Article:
Rahimtulla Walji Hirji

From Khoja Wiki
(Redirected from Rehemtulla Walji Hirji)
Rahimtulla Walji Hirji
Rahimtulla Walji Hirji.png
Town of birth
Country of birth
Place of Death
Place of longest stay
Profession or occupation carriedout for the longest period in life
  • Business
Where-City or Country

Born in Nairobi

Rahimtulla Walji Hirji, a successful Khoja Ismaili Indian trader who had come to Kenya at the beginning of the 20th century, founded the Rahimtulla Charitable Trust in 1940.

The Ismail Rahimtulla Walji Trust Library was constructed by the trust of that name in 1953. Situated on what was then Jeevanjee Street (current Mfangano Street) the building was designed by architects Bhalla and Thakore to a neo-classical style of architecture featuring a majestic façade with Greco-Roman columns.

""There appeared some legendary names such as the Rahimtulla Waljee Hirjee family, who built the present-day Aga Khan Academy building on Limuru Road in Nairobi, as well as the old Ismaili Rest House on Park Road. Both the buildings are historically noteworthy in terms of the role they played in community life. The first one provided boarding for upcountry students and education for girls in the 1930s. The second was a house with a guest room or rooms for the traveling merchants to stay. This was around the 1950s when trade was picking up again after the post-war depression. The traders came from small rural towns like Kisii, Homa Bay and Bungoma on business visits to the big city and needed a place to stay." ''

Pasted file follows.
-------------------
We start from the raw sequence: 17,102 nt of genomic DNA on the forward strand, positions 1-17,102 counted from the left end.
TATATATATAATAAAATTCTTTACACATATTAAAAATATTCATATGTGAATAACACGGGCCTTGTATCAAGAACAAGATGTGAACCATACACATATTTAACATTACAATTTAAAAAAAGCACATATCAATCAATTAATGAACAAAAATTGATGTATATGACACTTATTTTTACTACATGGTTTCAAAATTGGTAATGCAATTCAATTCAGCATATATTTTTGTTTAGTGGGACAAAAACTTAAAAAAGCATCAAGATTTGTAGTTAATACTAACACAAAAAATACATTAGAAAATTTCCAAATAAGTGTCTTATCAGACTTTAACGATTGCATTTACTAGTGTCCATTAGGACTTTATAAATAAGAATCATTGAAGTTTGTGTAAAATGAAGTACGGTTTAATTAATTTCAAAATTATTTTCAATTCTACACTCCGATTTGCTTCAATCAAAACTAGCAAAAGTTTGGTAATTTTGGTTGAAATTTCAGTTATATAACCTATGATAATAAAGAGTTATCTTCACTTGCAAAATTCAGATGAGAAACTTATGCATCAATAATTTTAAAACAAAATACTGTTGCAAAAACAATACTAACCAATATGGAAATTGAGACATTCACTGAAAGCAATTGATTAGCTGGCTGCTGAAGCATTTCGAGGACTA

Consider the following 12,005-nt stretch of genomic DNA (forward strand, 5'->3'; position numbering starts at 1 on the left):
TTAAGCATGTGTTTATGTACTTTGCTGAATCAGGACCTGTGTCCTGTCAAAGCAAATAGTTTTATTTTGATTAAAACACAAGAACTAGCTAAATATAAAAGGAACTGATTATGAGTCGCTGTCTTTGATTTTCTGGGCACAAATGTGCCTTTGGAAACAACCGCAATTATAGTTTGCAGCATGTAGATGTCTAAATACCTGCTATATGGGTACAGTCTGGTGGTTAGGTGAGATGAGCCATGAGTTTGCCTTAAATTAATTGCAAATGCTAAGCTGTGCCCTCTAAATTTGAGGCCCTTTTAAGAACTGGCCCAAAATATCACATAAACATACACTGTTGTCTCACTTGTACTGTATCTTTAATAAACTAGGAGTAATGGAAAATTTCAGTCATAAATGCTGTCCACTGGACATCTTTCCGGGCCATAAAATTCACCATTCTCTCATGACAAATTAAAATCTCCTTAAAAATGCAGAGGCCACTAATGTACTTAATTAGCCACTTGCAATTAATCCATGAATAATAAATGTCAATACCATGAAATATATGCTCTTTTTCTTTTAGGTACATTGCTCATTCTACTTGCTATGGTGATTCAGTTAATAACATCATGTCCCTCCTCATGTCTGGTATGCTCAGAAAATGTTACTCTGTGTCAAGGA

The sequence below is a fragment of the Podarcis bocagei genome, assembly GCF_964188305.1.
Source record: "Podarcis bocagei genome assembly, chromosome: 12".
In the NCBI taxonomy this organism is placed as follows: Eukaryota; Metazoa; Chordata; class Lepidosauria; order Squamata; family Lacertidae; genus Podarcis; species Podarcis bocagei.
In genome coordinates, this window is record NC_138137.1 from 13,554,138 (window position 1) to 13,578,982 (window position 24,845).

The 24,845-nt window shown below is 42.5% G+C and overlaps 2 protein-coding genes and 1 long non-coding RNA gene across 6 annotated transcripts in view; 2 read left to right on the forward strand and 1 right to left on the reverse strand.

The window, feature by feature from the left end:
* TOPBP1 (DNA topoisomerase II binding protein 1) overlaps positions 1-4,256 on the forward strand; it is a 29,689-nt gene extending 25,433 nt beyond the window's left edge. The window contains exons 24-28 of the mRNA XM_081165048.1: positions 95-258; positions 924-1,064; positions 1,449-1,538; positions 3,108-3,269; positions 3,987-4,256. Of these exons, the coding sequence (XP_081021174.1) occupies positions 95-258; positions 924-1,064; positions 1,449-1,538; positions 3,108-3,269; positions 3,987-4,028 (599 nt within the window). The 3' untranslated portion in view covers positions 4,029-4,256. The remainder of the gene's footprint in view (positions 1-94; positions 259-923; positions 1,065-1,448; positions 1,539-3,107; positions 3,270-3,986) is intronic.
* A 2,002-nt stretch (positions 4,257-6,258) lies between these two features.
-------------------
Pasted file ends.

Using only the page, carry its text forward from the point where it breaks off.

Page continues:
Sultan Somjee, Author, Historian. (2019)

"The first Social Service League, which as conceived in 1917-18 was to serve East Africa as a whole, was organized mainly by the Nairobi advocate V. V. Phadke with financial support largely from Allidina Visram, Suleman Verjee & Sons, Ali & Son, and Walji Hirji & Sons, all of whom were designated as the 'patrons.'"

The Rise And Fall of Philanthropy in East Africa- The Asian Connection by Robert G. Gregory (pg. 104)

"Rahimtulla Walji Hirji, for example, who died in 1934, bequeathed much of his property to his relatives. However, he also bequeathed over Ksh 400,000 to the Aga Khan, the spiritual leader of the Ismaili community. Hirji gave the Aga Khan and his councilmen much free reign in this regard, instructing them to use income from specific mortgage assets to sponsor “Friday dinners” as well as a “Community Hospital” and a “dispensary.” He also requested that the Aga Khan use estate proceeds to construct “open spaces” and “any institution for the benefit of the Ismaili community either at Nairobi or Mombasa, [including an] Inn, Orphanage, Boarding, Nursing House, High School.”

KENYA ‘SAMAJ’: INDIAN MERCHANTS, COMMUNITY LIFE, AND URBAN SOCIETY IN COLONIAL EAST AFRICA, C. 1890-1980 By Misha A. Mintz-Roth: A dissertation submitted to Johns Hopkins University in conformity with the requirements forthe degree of Doctor of Philosophy Baltimore, Maryland May 2019